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Wednesday, April 25, 2018

The Arizona Special Election

In an Arizona special election for Congress yesterday, the GOP candidate won by 53 to 47%.  It's a heavily Republican district, so that result is not a surprise.  It's also an election without an incumbent so the closeness is also not surprising.  Finally, it's a special election, so the turnout is lower than normal, even in a midterm election. In addition, groups from outside the district poured money into ads and campaigning on both sides, so the normal dynamic of the district was distorted.  In the end, however, things turned out pretty much as expected.

Now that the election has passed, I am somewhat surprised by the things I've heard said about it.  I've seen a pundit, a supposed political expert, at CNN say that the results were a bad sign for the GOP because they were much closer than those of the last election in the district for Congress.  That sounds fine on the surface until you realize that the Democrats did not run a candidate in the district in 2016.  Congressman Franks won re-election with 100% of the vote.  No matter what the results were yesterday, the results would have been much closer than in 2016.  CNN is broadcasting a pundit who has no idea what she is talking about.

Much of the coverage has been of this sort.  Most of the mainstream media types are busy declaring this result a "win" for the Democrats even though they lost.  If this trend continues, the GOP could pick up seats in 2018 and the pundits would talk about the Democrats' great victory.  To say the least, it's bizarre.

Tuesday, April 24, 2018

Some Crazy Correction

Here is a correction from today's New York Times:

"An article on Sunday about Campbell Brown’s role as Facebook’s head of news partnerships erroneously included a reference to Palestinian actions as an example of the sort of far-right conspiracy stories that have plagued Facebook. In fact, Palestinian officials have acknowledged providing payments to the families of Palestinians killed while carrying out attacks on Israelis or convicted of terrorist acts and imprisoned in Israel; that is not a conspiracy theory."

This correction tells us a great deal about the Times.  Simply put, the reporter and the editors do not pay much attention to current events, the very news about which the Times supposedly reports.  On March 23, 2018, President Trump signed into law the Taylor Force Act.  That law requires the cessation of certain US foreign aid to the Palestinian Authority until such time as that authority stops making payments to terrorists who attack Israelis as well as pensions to the terrorists' families.  Taylor Force was an American serviceman who was killed by terrorists while he was a tourist in Israel.  Before the passage of the law, there were many articles, TV debates and the like about the effect such law would have and the efficacy of its passage.  The idea that both the reporter and the editors involved in the original article had never heard that the Palestinians reward terrorists and their families is astounding.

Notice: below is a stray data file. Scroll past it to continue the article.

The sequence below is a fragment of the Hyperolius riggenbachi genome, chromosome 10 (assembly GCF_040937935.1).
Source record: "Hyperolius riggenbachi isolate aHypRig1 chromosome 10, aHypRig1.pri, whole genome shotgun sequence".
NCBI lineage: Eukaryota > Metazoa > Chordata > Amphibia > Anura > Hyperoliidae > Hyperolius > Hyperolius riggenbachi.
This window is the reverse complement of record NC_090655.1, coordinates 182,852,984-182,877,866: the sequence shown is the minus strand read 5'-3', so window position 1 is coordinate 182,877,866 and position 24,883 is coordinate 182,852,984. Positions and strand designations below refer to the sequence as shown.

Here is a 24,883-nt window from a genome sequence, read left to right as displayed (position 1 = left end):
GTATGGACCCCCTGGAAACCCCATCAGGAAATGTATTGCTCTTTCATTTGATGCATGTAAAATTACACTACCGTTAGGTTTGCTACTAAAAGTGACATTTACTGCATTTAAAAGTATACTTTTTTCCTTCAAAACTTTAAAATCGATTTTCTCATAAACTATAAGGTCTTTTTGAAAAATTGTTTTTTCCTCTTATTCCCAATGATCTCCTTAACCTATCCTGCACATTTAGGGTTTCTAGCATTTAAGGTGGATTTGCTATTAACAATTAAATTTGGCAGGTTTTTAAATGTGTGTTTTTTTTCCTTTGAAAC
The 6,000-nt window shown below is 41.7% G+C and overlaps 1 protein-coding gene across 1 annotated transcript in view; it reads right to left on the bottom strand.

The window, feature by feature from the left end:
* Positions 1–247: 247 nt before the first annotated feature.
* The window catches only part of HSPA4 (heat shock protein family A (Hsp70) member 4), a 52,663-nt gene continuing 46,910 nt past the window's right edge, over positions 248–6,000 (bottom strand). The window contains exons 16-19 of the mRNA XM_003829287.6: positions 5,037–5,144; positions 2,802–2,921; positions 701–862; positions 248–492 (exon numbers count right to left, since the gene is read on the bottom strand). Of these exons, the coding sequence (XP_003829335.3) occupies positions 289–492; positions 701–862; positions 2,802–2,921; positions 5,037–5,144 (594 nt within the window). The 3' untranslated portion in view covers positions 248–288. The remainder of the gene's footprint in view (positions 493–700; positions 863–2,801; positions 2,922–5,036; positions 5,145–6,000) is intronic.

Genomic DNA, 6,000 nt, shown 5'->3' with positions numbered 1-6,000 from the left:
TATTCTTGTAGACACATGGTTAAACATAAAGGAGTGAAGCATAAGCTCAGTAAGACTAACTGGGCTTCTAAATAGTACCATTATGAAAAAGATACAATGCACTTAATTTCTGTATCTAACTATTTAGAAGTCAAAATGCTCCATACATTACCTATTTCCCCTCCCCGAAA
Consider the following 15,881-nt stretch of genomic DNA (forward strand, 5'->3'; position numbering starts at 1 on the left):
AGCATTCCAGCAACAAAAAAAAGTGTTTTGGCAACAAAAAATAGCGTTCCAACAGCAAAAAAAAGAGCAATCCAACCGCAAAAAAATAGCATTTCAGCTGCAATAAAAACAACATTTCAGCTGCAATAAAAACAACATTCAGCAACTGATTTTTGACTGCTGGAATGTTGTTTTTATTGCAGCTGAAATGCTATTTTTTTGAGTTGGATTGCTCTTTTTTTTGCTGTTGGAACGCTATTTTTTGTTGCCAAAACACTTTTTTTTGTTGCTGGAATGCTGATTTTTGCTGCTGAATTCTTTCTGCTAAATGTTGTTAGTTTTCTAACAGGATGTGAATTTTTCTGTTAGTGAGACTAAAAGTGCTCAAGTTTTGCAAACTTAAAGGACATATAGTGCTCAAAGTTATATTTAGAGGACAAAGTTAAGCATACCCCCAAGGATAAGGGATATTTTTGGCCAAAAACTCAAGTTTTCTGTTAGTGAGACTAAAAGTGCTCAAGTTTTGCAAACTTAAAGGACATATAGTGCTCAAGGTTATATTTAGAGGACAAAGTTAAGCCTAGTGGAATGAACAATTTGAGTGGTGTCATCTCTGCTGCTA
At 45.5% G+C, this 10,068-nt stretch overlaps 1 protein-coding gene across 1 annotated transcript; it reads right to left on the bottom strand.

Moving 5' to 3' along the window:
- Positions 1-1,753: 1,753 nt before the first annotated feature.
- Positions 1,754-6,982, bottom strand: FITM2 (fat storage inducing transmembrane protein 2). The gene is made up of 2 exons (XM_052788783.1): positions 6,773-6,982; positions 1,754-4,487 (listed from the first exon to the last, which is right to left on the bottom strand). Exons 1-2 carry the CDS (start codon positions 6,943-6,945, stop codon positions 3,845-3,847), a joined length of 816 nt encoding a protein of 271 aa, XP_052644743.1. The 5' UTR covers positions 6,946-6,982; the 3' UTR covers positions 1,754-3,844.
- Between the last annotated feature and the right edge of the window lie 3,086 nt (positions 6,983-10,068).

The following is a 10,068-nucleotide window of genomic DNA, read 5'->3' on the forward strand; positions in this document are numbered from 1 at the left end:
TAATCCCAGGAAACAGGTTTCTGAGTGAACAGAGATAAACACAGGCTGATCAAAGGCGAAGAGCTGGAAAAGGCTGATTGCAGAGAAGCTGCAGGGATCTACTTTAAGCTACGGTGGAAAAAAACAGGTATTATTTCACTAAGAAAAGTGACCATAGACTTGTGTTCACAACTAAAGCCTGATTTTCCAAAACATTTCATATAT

The correction also tells us that the reporter and the editors are prepared to see Palestinians only as the victims of oppression and any criticism of them as nothing more than a conspiracy theory.  Remember, the original article did not just dispute the accuracy of the actual fact of Palestinians rewarding terrorists, it called the very idea of such payments a "far=right conspiracy story".  In other words, the idea was something that only a far-right crazy person would put forward in the view of the reporters and editors.  Nevertheless, it was the truth and the fools at the Times couldn't even conceive of that possibility.


 

Media Idiocy -- The Latest Chapter

There is discussion that President Trump may issue a pardon to Jack Johnson.  For those who don't know, Johnson is a former champion heavy weight fighter who was convicted of criminal acts long ago.  Many believe that his conviction was the result of Johnson's violating the norms of his day by being a black man dating white women.  The move to pardon Johnson began in 2004 and was pushed mainly by senators McCain and Reid.  They argued that the pardon would erase a historical misdeed.